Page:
Metformin promotes mitochondrial maintenance and function inhibited by high glucose condition
The effects of metformin on high glucose condition in differentiating medium was subsequently assessed. Following incubation in differentiating medium for 48 h at 37°C, cells were stained with JC-1, and aggregates and monomers were observed. The results demonstrated that high glucose condition significantly decreased aggregates and increased monomers, both of which were reversed following addition of metformin (Fig. 4A). Notably, metformin failed to affect JC-1 staining under regular glucose condition, indicating its specific role on exerting protective effects against high glucose conditions. The present study also investigated whether metformin reversed glucose-induced mitochondrial dysfunction by detecting ATP synthesis (Fig. 4B), mitochondrial DNA mass (Fig. 4C) and mitochondrial transcriptional activity (Fig. 4D). As expected, incubation with high glucose for 48 h at 37°C significantly decreased mitochondrial function, whereas co-culture with metformin significantly reversed these effects.
Metformin reverses mitochondrial dysfunction induced by high glucose condition in differentiating medium. (A) JC-1 staining was performed to detect mitochondrial membrane potential (magnification, ×40; scale bar=50 µm). (B) ATP synthesis was analyzed. (C) Mitochondrial DNA mass was measured via reverse transcription- quantitative PCR. (D) Mitochondrial transcriptional activity was measured by detecting mitochondrial genome-coded genes. *P<0.05 vs. high glucose group.
Metformin scavenges ROS induced by high glucose and thus potentially regulates the ROS-AKT-mTOR axis
In order to assess how high glucose affects ROS accumulation in BMSCs cultured in differentiating medium, ROS staining was performed using the DCFH-DA probe kit. The results demonstrated that fluorescence intensity of BMSCs cultured in high glucose condition increased compared to the mock group (Fig. 5A). However, fluorescence intensity significantly decreased following treatment with metformin or antioxidant NAC (Fig. 5A). Considering that the ROS-AKT-mTOR axis plays a critical role in physiological processes of several normal tissues, excluding osteogenesis (19), the protein levels of AKT and mTOR, and their phosphorylated forms were detected. Western blot analysis demonstrated that the protein levels of p-AKT (Thr308) and p-mTOR (Ser2448) significantly decreased under high glucose condition, the effects of which were significantly reversed following co-culture with metformin or NAC (Fig. 5B-D). Collectively, these results suggest that metformin may protect BMSCs from high glucose-induced ROS accumulation, and thus stimulate the ROS-AKT-mTOR axis.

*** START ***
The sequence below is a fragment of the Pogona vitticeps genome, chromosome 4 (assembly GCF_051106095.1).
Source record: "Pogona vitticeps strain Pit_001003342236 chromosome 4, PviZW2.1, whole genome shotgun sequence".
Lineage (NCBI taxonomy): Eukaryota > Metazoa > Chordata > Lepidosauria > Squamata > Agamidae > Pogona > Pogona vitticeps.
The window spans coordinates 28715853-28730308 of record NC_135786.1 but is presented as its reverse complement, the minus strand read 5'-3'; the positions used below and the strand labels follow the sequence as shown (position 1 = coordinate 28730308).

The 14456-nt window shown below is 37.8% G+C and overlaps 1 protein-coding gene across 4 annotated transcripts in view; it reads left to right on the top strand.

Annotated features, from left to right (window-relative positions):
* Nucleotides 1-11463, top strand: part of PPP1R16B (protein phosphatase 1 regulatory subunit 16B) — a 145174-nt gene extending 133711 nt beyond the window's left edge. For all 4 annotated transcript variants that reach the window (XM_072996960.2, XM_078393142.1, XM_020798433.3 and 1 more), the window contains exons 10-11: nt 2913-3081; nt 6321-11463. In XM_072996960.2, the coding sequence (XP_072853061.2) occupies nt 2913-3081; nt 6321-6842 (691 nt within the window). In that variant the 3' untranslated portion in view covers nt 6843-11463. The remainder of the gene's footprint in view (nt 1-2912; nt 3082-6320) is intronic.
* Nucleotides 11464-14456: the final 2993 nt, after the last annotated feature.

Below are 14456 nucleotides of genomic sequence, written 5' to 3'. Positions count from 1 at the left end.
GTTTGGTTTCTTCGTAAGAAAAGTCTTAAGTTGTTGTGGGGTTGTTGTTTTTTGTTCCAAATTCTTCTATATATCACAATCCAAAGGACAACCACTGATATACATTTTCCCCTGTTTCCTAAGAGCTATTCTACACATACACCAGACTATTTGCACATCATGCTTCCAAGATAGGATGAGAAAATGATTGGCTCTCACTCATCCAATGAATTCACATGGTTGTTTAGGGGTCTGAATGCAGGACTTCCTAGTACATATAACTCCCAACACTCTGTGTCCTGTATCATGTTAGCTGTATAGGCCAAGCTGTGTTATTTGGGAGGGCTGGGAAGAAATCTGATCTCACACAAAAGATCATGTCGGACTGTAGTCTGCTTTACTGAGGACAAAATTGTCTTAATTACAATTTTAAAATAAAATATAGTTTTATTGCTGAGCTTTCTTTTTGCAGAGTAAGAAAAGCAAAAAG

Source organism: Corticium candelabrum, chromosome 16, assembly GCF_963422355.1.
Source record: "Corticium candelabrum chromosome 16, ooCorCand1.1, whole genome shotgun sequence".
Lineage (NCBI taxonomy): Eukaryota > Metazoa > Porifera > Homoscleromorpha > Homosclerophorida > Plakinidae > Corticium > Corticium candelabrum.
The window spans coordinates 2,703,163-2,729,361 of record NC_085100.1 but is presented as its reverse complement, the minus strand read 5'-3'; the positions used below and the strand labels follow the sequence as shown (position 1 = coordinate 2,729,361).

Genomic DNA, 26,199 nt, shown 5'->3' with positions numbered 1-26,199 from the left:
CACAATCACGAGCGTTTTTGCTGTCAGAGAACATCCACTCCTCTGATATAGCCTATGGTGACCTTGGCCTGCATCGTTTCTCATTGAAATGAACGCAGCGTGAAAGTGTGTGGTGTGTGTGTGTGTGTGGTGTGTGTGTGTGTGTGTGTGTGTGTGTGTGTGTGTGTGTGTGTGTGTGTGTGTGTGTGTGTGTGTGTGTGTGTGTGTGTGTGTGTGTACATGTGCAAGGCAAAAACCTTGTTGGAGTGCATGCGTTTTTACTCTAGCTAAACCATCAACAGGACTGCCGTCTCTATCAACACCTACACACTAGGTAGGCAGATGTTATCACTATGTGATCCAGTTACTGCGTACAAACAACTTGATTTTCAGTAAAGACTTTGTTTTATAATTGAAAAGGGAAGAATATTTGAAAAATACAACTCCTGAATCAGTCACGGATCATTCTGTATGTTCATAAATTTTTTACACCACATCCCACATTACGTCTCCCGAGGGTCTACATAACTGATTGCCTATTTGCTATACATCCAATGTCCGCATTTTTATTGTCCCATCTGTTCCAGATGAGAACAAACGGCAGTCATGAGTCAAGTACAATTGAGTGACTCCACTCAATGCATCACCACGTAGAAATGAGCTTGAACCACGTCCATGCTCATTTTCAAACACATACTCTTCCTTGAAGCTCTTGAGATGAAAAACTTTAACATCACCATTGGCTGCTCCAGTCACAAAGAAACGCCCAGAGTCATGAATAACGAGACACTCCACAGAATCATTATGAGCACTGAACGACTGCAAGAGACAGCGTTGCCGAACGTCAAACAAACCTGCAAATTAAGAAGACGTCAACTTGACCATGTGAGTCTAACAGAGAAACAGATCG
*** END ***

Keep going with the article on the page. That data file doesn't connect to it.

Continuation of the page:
Metformin scavenges ROS accumulation induced by high glucose condition. (A) ROS accumulation was quantitatively measured following incubation for 48 h at 37°C. (B) Western blot analysis was performed to detect the protein levels of mTOR, p-mTOR (Ser2448), AKT and p-AKT (Thr308). Β-actin was used as the internal control. The ratios of (C) p-AKT/AKT and (D) p-mTOR/mTOR were measured using ImageJ software. *P<0.05 vs. regular glucose group; #P<0.05 vs. high glucose group. ROS, reactive oxygen species; NAC, n-Acetyl Cysteine; mTOR, mammalian target of rapamycin; AKT, serine/threonine kinase 1.
It is well known that diabetes mellitus remarkably increases the risk of osteopathy, such as osteoporosis and fragility fractures, via long-term exposure to high glucose conditions (1,20). Metformin, as the most commonly used antidiabetic drug, has been reported to exert protective effects against bone loss, and thus decreases the risk of diabetic osteopathy (21). Osteogenic cell proliferation and differentiation are key elements affecting bone health (22), and diabetic-associated hyperglycemia negatively affects both proliferation and differentiation of these cells (22). Bone marrow mesenchymal stem cells are responsible for inducing bone damage repair and secreting a large amount of extracellular matrix components to promote fracture healing (23). They are also extensively used for bone engineering and artificial bone repairment (24). Thus, the present study mimicked hyperglycemia by using high glucose conditions to culture BMSCs, and assessed its effects on proliferation and osteogenic differentiation. Specifically, the effects of high glucose levels and metformin on osteogenesis of BMSCs were investigated. Prospective studies will also focus on the role of osteoblasts.